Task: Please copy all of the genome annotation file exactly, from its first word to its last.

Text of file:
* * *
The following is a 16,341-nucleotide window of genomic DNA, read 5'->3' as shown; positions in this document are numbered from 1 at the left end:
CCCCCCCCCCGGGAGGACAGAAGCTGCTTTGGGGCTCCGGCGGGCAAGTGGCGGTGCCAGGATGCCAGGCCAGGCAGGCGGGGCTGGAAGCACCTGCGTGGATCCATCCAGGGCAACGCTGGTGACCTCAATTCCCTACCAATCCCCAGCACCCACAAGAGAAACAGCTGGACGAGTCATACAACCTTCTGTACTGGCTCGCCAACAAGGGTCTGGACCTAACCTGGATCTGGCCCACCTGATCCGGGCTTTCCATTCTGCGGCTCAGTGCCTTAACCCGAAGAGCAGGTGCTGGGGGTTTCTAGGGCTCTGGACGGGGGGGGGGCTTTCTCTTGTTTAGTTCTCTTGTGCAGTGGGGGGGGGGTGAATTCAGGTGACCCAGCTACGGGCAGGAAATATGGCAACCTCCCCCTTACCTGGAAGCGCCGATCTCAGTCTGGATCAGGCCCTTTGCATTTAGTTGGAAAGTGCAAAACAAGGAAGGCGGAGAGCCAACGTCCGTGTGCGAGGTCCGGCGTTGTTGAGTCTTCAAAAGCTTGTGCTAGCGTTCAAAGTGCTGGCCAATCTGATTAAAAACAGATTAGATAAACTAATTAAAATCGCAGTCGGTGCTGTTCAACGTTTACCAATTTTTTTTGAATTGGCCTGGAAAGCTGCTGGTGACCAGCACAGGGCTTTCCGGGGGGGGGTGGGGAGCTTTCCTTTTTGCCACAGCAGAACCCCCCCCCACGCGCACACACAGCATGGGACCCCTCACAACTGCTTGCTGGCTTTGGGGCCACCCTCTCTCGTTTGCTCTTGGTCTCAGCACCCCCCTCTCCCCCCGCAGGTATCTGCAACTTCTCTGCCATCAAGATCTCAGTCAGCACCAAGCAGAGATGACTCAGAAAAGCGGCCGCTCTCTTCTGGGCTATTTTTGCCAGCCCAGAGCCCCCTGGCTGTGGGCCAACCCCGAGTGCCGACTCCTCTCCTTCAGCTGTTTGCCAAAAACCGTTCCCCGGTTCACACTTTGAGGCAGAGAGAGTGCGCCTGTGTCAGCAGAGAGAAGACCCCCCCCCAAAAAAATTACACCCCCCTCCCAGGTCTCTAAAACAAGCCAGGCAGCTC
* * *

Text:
The following is a 16,341-nucleotide window of genomic DNA, read 5'->3' as shown; positions in this document are numbered from 1 at the left end:
CCCCCCCCCCGGGAGGACAGAAGCTGCTTTGGGGCTCCGGCGGGCAAGTGGCGGTGCCAGGATGCCAGGCCAGGCAGGCGGGGCTGGAAGCACCTGCGTGGATCCATCCAGGGCAACGCTGGTGACCTCAATTCCCTACCAATCCCCAGCACCCACAAGAGAAACAGCTGGACGAGTCATACAACCTTCTGTACTGGCTCGCCAACAAGGGTCTGGACCTAACCTGGATCTGGCCCACCTGATCCGGGCTTTCCATTCTGCGGCTCAGTGCCTTAACCCGAAGAGCAGGTGCTGGGGGTTTCTAGGGCTCTGGACGGGGGGGGGGCTTTCTCTTGTTTAGTTCTCTTGTGCAGTGGGGGGGGGGTGAATTCAGGTGACCCAGCTACGGGCAGGAAATATGGCAACCTCCCCCTTACCTGGAAGCGCCGATCTCAGTCTGGATCAGGCCCTTTGCATTTAGTTGGAAAGTGCAAAACAAGGAAGGCGGAGAGCCAACGTCCGTGTGCGAGGTCCGGCGTTGTTGAGTCTTCAAAAGCTTGTGCTAGCGTTCAAAGTGCTGGCCAATCTGATTAAAAACAGATTAGATAAACTAATTAAAATCGCAGTCGGTGCTGTTCAACGTTTACCAATTTTTTTTGAATTGGCCTGGAAAGCTGCTGGTGACCAGCACAGGGCTTTCCGGGGGGGGGTGGGGAGCTTTCCTTTTTGCCACAGCAGAACCCCCCCCCACGCGCACACACAGCATGGGACCCCTCACAACTGCTTGCTGGCTTTGGGGCCACCCTCTCTCGTTTGCTCTTGGTCTCAGCACCCCCCTCTCCCCCCGCAGGTATCTGCAACTTCTCTGCCATCAAGATCTCAGTCAGCACCAAGCAGAGATGACTCAGAAAAGCGGCCGCTCTCTTCTGGGCTATTTTTGCCAGCCCAGAGCCCCCTGGCTGTGGGCCAACCCCGAGTGCCGACTCCTCTCCTTCAGCTGTTTGCCAAAAACCGTTCCCCGGTTCACACTTTGAGGCAGAGAGAGTGCGCCTGTGTCAGCAGAGAGAAGACCCCCCCCCAAAAAAATTACACCCCCCTCCCAGGTCTCTAAAACAAGCCAGGCAGCTC